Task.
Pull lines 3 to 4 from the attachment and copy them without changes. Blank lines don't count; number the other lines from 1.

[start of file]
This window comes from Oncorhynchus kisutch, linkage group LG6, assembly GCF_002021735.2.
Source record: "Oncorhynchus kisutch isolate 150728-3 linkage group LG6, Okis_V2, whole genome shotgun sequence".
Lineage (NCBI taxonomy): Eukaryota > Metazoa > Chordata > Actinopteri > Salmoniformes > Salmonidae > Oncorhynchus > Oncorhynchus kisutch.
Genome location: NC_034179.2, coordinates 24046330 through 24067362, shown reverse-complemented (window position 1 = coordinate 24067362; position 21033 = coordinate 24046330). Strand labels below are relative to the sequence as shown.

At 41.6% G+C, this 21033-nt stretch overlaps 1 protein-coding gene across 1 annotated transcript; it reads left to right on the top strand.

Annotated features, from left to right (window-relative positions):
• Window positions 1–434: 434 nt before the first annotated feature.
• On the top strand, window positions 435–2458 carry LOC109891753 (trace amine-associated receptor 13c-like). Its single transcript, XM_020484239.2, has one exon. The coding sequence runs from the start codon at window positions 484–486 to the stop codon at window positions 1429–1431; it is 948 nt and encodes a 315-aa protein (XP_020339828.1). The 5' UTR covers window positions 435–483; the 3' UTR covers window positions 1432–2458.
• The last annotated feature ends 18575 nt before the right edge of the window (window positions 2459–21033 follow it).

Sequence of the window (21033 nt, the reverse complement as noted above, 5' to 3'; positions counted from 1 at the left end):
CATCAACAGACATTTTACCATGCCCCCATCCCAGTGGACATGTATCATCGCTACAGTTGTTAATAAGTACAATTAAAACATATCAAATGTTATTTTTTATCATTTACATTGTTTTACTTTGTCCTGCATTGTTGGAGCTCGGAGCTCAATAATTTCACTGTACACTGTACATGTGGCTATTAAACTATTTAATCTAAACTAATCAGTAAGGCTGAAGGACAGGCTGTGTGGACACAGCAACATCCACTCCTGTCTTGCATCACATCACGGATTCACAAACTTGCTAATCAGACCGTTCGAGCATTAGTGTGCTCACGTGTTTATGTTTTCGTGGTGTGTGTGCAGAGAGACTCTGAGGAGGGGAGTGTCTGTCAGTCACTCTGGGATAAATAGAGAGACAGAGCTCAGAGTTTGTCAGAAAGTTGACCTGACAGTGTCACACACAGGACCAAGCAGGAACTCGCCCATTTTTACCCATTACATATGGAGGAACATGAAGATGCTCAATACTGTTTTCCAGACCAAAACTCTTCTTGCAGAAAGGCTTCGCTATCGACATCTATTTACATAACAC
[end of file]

Lineage (NCBI taxonomy): Eukaryota > Metazoa > Chordata > Actinopteri > Salmoniformes > Salmonidae > Oncorhynchus > Oncorhynchus kisutch.
Genome location: NC_034179.2, coordinates 24046330 through 24067362, shown reverse-complemented (window position 1 = coordinate 24067362; position 21033 = coordinate 24046330). Strand labels below are relative to the sequence as shown.